An invasive insect is now a serious threat to Canada’s wine and fruits

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An invasive species, (lycorma delicatula) – a grey and red insect from China under three centimeters long – that made its way to the United States, are about to move into Canada. The danger is about spelling disaster for the country’s fruit growers and wineries. The insect can be found swarming plants and trees, feasting on sap and nutrient. “So far, we have not seen them in Canada, but that doesn’t mean they’re not far behind,” Debbie Zimmerman, CEO of the Grape Growers of Ontario said, as all Canadians were asked to „look for this pest because being aware of it early is going to give us our best chance at being able to respond to it” by the Canadian Food Inspection Agency (CFIA).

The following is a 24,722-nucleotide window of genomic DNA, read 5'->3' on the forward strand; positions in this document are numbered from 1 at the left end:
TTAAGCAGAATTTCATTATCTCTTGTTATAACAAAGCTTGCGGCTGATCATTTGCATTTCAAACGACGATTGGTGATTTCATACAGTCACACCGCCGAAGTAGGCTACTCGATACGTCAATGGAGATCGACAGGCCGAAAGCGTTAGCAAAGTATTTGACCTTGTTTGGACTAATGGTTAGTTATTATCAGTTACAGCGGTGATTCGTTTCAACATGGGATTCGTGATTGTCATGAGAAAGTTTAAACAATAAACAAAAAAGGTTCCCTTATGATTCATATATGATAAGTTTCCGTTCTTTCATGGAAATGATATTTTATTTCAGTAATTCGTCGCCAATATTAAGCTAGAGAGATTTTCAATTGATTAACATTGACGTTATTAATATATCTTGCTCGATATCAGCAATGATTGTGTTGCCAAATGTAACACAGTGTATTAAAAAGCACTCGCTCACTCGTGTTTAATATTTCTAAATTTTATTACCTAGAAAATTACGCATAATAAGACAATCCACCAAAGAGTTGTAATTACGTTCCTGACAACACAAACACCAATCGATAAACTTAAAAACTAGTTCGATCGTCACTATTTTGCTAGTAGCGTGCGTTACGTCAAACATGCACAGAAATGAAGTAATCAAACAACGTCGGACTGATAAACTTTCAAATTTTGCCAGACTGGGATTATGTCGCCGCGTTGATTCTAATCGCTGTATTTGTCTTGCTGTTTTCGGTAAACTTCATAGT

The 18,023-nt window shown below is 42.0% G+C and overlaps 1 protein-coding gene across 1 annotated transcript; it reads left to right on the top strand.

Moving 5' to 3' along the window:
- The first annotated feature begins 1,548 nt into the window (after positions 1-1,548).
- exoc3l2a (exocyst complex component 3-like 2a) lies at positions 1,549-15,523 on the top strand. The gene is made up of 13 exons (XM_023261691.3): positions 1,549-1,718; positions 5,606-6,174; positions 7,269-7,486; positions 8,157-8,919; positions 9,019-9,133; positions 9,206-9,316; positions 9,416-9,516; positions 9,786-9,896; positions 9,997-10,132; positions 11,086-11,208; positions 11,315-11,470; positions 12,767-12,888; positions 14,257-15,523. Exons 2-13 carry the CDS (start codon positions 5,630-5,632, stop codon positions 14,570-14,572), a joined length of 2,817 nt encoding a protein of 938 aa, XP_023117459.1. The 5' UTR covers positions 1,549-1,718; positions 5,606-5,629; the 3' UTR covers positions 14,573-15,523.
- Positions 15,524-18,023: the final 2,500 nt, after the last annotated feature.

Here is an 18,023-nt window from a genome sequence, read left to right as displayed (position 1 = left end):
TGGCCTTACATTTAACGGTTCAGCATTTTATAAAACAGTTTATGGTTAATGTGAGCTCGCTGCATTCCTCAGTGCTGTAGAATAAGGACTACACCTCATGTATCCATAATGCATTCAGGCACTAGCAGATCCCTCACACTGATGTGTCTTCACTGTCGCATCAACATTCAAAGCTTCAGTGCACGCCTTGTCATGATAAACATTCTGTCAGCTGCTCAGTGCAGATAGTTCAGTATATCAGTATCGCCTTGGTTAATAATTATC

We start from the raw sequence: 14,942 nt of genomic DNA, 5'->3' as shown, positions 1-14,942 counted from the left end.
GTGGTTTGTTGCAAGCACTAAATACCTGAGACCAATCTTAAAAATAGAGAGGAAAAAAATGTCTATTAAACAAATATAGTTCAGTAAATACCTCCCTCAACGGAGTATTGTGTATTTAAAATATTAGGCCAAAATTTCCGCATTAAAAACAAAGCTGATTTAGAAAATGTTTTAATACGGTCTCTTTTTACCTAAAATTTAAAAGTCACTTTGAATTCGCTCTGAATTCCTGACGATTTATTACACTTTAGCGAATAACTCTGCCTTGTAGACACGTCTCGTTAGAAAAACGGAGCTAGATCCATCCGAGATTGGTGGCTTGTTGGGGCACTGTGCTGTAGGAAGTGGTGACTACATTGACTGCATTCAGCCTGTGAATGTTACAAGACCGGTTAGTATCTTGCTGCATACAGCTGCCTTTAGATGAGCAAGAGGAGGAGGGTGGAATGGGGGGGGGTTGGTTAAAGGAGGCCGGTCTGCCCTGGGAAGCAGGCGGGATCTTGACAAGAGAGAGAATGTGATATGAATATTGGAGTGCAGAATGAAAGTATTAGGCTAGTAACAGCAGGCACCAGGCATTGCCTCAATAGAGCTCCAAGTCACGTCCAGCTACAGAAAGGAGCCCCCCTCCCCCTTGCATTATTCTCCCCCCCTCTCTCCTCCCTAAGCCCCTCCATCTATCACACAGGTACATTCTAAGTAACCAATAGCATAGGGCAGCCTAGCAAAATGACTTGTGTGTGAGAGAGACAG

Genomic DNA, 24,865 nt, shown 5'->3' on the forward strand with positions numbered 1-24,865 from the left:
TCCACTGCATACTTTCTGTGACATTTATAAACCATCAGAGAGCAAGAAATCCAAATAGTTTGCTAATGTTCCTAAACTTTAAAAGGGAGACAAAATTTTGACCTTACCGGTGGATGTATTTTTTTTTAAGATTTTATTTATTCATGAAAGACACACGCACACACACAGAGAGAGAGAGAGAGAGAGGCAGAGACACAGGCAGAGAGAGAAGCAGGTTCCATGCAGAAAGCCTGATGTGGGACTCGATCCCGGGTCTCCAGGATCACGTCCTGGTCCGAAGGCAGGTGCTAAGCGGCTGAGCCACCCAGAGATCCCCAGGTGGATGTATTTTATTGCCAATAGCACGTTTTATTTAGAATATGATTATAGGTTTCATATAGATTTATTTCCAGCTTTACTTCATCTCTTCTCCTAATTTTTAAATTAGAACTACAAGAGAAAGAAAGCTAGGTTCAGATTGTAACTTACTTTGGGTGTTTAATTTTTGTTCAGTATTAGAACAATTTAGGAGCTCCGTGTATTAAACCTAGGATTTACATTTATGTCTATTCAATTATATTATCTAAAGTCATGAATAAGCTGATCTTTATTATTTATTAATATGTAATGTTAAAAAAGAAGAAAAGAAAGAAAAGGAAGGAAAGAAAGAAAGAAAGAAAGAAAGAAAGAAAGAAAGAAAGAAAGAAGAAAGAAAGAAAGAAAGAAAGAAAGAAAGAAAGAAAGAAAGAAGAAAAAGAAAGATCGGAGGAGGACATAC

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In the U.S., Buffalo, N.Y., right across from the Niagara grape-growing region, and the Oakland County were among the fourteen states were the insect’s presence was reported. In Pennsylvania some vineyards have been decimated. The Canadian risk areas are southern Ontario, southern Quebec, parts of the Maritimes and into the interior of BC. Spotted lanternfly may feed on many species of ornamental and forest trees, including red maple and black walnut. The dangerous insects tend to spread by laying eggs or hitchhiking on cars, trucks or anything else they can stow away on, including camping equipment and recreational vehicles.